What do the GCSE reforms involve?
In January 2022, the Department for Education announced reforms to the French, German and Spanish GCSE courses. The reformed GCSEs will be first taught in 2024, with first exams taking place in 2026. The reforms involve students being assessed on 1,200 ‘word families’ at foundation tier, and 1,700 at higher tier. The subject content is no longer prescribed, but chosen by exam boards through themes which they select. A minimum of 85% of these ‘word families’ will be taken from the 2,000 most frequently used words in the target language.
Responses to the reforms
Participants in the Westminster Education Forum policy conference had mixed opinions on the new changes, reflecting the reactions in the press. The two most avid proponents of the reforms were a representative from Pearson Edexcel and a member of the University of York’s National Centre for Excellence in Language Pedagogy. On the other side, two secondary Heads of Languages and a Sheffield University professor opposed the changes.
Supporters of the reforms argued that the changes will help clarify the content learners need to know and reduce the gap between the vocabulary students learn and the vocabulary which appears in the exam. The Pearson Edexcel representative defended the research process behind the modifications, emphasising teacher feedback, a redesign and trials with students.
Opponents of the reforms reasoned that the changes represent a shift away from spontaneous communication and will not equip students to use the language unrehearsed, with one Head of Languages describing the changes as “chopping it [the language] up like a dead thing and trying to put it back together”. They also expressed concerns that the reforms would reduce uptake of MFL GCSEs, and highlighted the limitations of the new vocabulary structure. One noted that “if we want to engage all learners, we can’t afford to just teach to the exam”.
The benefits of MFL education
Despite educators’ doubts, the current changes were designed to increase the number of students choosing MFL GCSEs by making the subjects more accessible and appealing. The reforms are in line with the government’s goal of having 90% of pupils studying the EBacc subject combination at GCSE by 2025. The EBacc consists of five GCSE subjects considered essential to further study and future careers. Currently, low rates of MFL uptake is the main limiting factor for students taking the EBacc.
Throughout the Westminster Education Forum policy conference, participants highlighted the importance of MFL education, even though they were divided on whether the reforms would increase uptake. The UK lags behind other countries in teaching foreign languages, and is unusual in that MFL are both optional and are taught far later. The decline in MFL education is a barrier to trade and negatively impacts the UK’s competitiveness in the international market.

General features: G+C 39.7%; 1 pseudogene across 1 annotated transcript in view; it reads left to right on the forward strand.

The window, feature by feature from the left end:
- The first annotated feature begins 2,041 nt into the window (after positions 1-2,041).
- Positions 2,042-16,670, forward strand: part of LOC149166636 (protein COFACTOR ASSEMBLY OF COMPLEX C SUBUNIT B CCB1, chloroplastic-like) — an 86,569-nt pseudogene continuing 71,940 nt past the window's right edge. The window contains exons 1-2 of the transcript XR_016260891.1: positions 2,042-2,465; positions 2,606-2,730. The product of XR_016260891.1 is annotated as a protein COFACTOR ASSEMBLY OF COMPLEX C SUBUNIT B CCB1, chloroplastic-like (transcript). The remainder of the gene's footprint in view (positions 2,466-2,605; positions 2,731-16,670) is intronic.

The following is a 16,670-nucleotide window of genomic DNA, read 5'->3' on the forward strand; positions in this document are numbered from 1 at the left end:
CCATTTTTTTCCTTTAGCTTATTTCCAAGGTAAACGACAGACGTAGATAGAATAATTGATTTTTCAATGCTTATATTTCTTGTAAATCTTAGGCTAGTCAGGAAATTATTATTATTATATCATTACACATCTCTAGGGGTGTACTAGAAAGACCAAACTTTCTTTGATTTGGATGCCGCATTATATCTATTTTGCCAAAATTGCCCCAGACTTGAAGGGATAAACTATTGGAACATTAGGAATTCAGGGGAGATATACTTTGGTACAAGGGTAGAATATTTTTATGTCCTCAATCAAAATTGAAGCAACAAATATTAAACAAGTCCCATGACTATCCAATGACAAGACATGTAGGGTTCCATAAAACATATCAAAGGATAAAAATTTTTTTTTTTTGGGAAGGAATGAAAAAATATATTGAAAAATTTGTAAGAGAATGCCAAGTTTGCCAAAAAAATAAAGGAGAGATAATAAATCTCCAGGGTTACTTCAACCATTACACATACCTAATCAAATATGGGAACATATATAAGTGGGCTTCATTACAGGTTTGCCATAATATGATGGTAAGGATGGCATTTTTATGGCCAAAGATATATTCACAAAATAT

Conference participants placed strong emphasis on the value of MFL education for individual students. The OECD’s Director of Education and Skills, who opened the conference, started on a high note, discussing how MFL education helps students meet people from different backgrounds and value other cultures, as well as improve their cognitive flexibility. Students who learn a foreign language also tend to have higher educational ambitions, irrespective of their social background.
The benefits of MFL education go beyond soft skills and personal development. The UK is experiencing a ‘language deficit’, with only one in three people in the UK able to hold a conversation in a language other than English.
The 2021 LO-C 30 Report found that SMEs in the UK which embrace language capabilities are 30% more successful in exporting than those that don’t. The 2021 Cambridge & RAND Europe report found that investing in language learning in the UK is likely to have a return greater than the investment cost across the next ten to twenty years. As languages play a major role in international trade, the benefit-to-cost ratios are at least two to one for investing in Arabic, French, Mandarin, and Spanish education. The report suggests that the enhancement of MFL teaching practices and fund provision within schools could work to improve the UK’s GDP.
Why the UK needs to catch up to other countries
The UK’s comparative lack of second language capabilities limits both its international business capacities and the potential of its students. We have roughly half as many dual linguists as the EU, where 65% of people speak a second language.
Boosting the uptake of MFL GCSEs in the UK will only grow in importance with increasing globalisation, but whether the recent reforms will improve the situation is yet to be seen.
In part 2 of this series, we consider the future of MFL education with insights from the Westminster Education Forum policy conference.
- Ofsted’s research review, exploring effective practice in foreign language education
- This article signalling the importance of reforming education to change perceptions of MFL
- The British Council’s Language Trends 2022 report, which finds language learning in ‘slow recovery’
- 2021 LO-C 30 Report
- 2021 Cambridge & RAND Europe report.